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Don't waste your money on cow bells. They will make you pump out and then you will have to bail. If you have enough cams you will never have to bail from a hand crack as you will be able to at the verry least, french your way up to the next belay and retrete from there. Same goes for tri cams. Pain to place and more of a pain to clean. Save the dough and put it twords cams. You will climb better and bail less. Might even start to find booty cams left by the guys that pumped out placeing their hexes and then bailed off the cams they didn't trust on lead. My buddy from indian creek has 8 #2 camalots and he only bought 2 of them, the rest were all booty.


shortfatoldguy


May 21, 2003, 3:00 PM
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My buddy from indian creek has 8 #2 camalots and he only bought 2 of them, the rest were all booty.
So even people who only use cams bail sometimes, too?
:wink:


holmeslovesguinness


May 21, 2003, 3:11 PM
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Tri-cams still strike me as exotic things that only deranged alpine climbers (a redundancy?) use, but I haven't had the chance to play with them much yet. It's the need to set them that worries me. You get a good hex placement, and your heart grows two sizes that day.

I just started using tricams (pink and red) and they are nice pieces to have for oddball placements where other passive gear won't work well. They certainly take some practice to get used to, and I wouldn't try thumbing one in while I was gripped, but otherwise they seem really solid. How hard they are to set really depends on the placement - I've found a few places where I could set it easily and quickly with one hand, other times it's been a bit of a cluster trying to seat it in some hard to reach spot.


tenn_dawg


May 21, 2003, 3:11 PM
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You get a good hex placement, and your heart grows two sizes that day.

Haha, That's classic.

Travis


tenn_dawg


May 21, 2003, 3:15 PM
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I've found a few places where I could set it easily and quickly with one hand, other times it's been a bit of a cluster trying to seat it in some hard to reach spot.

The real fun comes when it's time to clean them. I will only include them in my team's gear if I am leading exclusively. Not kidding. And if you fall on one...forget it, it's fixed. Especially the little pink guy. The small ones are a good addition for pockets, and horizontal slots.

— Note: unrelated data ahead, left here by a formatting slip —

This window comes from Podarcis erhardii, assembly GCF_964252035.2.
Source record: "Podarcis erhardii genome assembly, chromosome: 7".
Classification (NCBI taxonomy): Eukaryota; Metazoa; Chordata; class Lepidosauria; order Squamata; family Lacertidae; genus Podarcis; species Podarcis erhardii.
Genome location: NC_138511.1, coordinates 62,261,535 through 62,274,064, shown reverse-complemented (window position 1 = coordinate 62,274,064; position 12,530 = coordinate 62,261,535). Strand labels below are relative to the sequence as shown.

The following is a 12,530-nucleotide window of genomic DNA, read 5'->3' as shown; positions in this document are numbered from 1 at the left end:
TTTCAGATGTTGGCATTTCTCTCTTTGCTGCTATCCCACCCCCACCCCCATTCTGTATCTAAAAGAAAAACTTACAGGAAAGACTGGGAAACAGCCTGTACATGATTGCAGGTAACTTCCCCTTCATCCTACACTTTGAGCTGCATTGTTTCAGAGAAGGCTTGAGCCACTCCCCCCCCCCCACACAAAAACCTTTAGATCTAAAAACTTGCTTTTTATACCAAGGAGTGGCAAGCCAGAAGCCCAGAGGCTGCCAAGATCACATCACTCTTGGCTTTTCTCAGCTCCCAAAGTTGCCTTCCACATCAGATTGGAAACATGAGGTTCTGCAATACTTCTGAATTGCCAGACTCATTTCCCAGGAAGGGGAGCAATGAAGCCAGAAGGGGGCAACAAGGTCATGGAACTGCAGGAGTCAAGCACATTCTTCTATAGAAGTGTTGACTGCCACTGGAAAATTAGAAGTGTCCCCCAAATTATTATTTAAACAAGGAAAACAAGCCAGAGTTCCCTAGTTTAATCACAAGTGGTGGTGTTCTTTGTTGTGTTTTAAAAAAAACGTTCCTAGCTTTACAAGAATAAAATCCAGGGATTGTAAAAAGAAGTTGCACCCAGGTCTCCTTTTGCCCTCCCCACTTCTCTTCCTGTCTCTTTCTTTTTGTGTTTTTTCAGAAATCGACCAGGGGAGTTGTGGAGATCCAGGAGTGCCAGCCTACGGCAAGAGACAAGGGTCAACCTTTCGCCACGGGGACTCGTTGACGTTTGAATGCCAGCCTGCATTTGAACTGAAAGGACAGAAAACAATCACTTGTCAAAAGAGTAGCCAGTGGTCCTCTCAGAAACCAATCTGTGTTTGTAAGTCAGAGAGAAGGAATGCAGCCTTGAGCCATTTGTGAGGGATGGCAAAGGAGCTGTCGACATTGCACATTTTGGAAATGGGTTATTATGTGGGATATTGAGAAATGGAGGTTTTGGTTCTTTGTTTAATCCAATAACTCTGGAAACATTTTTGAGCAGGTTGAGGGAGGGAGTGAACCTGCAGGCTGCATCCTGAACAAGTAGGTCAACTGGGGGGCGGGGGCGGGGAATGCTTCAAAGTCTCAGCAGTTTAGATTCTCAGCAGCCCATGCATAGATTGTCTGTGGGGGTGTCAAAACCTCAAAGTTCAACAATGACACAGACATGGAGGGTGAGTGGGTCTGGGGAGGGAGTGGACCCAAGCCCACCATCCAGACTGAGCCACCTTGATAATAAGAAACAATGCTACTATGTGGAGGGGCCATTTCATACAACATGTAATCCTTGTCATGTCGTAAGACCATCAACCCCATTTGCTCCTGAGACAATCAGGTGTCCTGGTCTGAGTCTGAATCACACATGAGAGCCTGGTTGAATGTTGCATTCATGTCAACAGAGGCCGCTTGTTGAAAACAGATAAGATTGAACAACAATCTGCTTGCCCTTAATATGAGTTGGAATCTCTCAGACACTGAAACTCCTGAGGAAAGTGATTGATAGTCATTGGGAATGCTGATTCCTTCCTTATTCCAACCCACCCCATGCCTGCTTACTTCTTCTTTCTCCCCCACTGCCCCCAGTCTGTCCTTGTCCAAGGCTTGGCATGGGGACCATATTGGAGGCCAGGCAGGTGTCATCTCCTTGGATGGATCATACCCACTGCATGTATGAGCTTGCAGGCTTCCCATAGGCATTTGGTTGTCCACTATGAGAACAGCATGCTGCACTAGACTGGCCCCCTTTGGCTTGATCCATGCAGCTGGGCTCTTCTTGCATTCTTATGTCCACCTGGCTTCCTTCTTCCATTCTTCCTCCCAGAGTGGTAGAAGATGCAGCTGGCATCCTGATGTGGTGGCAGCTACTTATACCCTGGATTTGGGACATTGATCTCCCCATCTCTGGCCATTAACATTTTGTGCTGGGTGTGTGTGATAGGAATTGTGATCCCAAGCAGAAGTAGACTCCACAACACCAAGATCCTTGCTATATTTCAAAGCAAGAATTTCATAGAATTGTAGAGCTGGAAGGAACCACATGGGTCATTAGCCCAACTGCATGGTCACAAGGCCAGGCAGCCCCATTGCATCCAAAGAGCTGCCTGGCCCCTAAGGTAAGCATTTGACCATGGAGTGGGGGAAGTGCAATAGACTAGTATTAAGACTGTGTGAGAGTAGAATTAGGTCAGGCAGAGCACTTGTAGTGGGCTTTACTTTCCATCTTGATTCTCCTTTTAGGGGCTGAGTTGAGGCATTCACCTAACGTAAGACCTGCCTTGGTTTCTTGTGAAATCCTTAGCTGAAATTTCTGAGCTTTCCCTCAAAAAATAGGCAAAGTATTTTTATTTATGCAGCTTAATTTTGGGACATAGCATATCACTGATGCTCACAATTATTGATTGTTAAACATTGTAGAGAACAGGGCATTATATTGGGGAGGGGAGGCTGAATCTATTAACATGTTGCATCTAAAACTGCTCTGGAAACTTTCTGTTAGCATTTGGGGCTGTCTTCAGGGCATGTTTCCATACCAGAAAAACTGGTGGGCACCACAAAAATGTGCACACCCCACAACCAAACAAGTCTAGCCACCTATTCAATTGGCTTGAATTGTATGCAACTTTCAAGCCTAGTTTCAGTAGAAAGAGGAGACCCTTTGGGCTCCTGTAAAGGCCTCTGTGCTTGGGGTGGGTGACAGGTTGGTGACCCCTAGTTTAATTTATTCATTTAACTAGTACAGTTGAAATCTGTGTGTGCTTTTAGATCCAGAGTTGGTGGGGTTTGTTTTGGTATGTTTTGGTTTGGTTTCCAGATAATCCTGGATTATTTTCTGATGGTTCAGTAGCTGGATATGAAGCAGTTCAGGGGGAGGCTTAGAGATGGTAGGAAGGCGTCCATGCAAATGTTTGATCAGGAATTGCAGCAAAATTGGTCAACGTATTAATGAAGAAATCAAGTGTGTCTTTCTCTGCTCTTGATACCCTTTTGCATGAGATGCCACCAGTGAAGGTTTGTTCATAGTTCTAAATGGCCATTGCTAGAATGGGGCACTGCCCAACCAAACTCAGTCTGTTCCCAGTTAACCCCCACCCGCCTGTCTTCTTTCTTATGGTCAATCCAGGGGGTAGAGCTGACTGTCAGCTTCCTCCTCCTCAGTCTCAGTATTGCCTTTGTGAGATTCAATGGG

Travis


shortfatoldguy


May 21, 2003, 3:24 PM
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^^Yeah, I've set a couple in pockets and thought, "Hm, tri-cams..."


ambler


May 21, 2003, 3:43 PM
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Hex nuts are usually inferior to cams in parallel-sided cracks. It's worth noting that in some other placements, hexes might be safer than cams -- cracks that flare rapidly upwards or inwards, for example. So even apart from weight or cost issues, it's good to be proficient with both.


Partner one900johnnyk


May 21, 2003, 6:36 PM
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great thanks for the responses everyone.

In reply to:

Tri-cams still strike me as exotic things that only deranged alpine climbers (a redundancy?) use, but I haven't had the chance to play with them much yet. It's the need to set them that worries me. You get a good hex placement, and your heart grows two sizes that day.

hahaha.. tricams were some of the first pieces i had on my rack.. id on't know if that has anything to do with it but i invariably see good placements for them. and get a lot of use out of the red and pink. i'm a huge fan, i say get the first two at least and play with them. i had to set a hanging belay the other day on a sketchy off fingers crack... first thing i did was reach for that red tri cam and slip it in camming mode and hook myself into it... absolutely solid piece, and they really are versatile... sometimes they can be hard to clean but that one came out surprisingly easy.. next anchor i had to set had to be solid and was a hand crack that i could fit two cams in.. i always like at least three pieces and at least one passive piece (still learning to trust those cams) and the ONLY other thing on my rack i could set was a number 3 tricam... a little sketchy but it was all i ahd and the rock was strong, it wasn't going anywhere... love those things. thanks for the recommendation on the wired hexes, i was so opposed to those things four hours ago..


pico23


May 21, 2003, 9:04 PM
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Nothing make me feel better than a bomber hex..... Simple = good....

Shorelinemt has a full set (3-9, 7 Total) of Wild Country Rockcentrics slung on Dyneema. This Dyneema is supposedly stronger and lighter than spectra.

I might be wrong but I thought Dyneema=Spectra. That is in Europe it is marketed as Dyneema and in the US it is Spectra. Not sure how there can be a strenght difference aside from better bar tacking between brands. Food for thought.


pico23


May 21, 2003, 9:17 PM
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I use the smaller camp hexes as much as nuts as passive cams.
I've never tried wire-slung ones.
Seems they'd maybe be easier to place/clean, but wouldn't sit as solid in place. I find hexes sometimes sit almost loose, and a wire might wiggle them.